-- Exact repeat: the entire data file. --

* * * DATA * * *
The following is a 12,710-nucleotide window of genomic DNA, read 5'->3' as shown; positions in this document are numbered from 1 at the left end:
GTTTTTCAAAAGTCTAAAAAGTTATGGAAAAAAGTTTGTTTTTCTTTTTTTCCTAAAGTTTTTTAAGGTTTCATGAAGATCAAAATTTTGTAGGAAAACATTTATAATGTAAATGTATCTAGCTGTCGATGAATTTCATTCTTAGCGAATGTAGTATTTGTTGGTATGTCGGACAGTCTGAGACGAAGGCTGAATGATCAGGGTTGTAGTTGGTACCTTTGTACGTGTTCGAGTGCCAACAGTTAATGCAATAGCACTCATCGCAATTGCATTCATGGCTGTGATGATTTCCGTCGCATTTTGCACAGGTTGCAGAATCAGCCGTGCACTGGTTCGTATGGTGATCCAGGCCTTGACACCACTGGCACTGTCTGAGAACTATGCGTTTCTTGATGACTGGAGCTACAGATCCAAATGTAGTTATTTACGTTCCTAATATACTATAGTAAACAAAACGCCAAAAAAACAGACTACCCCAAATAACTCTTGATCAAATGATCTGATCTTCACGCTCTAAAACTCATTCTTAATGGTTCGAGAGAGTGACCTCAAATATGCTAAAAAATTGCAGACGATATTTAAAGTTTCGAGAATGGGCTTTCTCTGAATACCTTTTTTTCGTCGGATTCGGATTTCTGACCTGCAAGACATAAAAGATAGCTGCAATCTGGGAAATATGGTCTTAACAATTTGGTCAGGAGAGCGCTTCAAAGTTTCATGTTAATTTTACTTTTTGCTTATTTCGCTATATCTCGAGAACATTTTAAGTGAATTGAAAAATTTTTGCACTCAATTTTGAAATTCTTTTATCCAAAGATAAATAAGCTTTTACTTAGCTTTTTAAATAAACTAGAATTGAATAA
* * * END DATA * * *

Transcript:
The following is a 12,710-nucleotide window of genomic DNA, read 5'->3' as shown; positions in this document are numbered from 1 at the left end:
GTTTTTCAAAAGTCTAAAAAGTTATGGAAAAAAGTTTGTTTTTCTTTTTTTCCTAAAGTTTTTTAAGGTTTCATGAAGATCAAAATTTTGTAGGAAAACATTTATAATGTAAATGTATCTAGCTGTCGATGAATTTCATTCTTAGCGAATGTAGTATTTGTTGGTATGTCGGACAGTCTGAGACGAAGGCTGAATGATCAGGGTTGTAGTTGGTACCTTTGTACGTGTTCGAGTGCCAACAGTTAATGCAATAGCACTCATCGCAATTGCATTCATGGCTGTGATGATTTCCGTCGCATTTTGCACAGGTTGCAGAATCAGCCGTGCACTGGTTCGTATGGTGATCCAGGCCTTGACACCACTGGCACTGTCTGAGAACTATGCGTTTCTTGATGACTGGAGCTACAGATCCAAATGTAGTTATTTACGTTCCTAATATACTATAGTAAACAAAACGCCAAAAAAACAGACTACCCCAAATAACTCTTGATCAAATGATCTGATCTTCACGCTCTAAAACTCATTCTTAATGGTTCGAGAGAGTGACCTCAAATATGCTAAAAAATTGCAGACGATATTTAAAGTTTCGAGAATGGGCTTTCTCTGAATACCTTTTTTTCGTCGGATTCGGATTTCTGACCTGCAAGACATAAAAGATAGCTGCAATCTGGGAAATATGGTCTTAACAATTTGGTCAGGAGAGCGCTTCAAAGTTTCATGTTAATTTTACTTTTTGCTTATTTCGCTATATCTCGAGAACATTTTAAGTGAATTGAAAAATTTTTGCACTCAATTTTGAAATTCTTTTATCCAAAGATAAATAAGCTTTTACTTAGCTTTTTAAATAAACTAGAATTGAATAA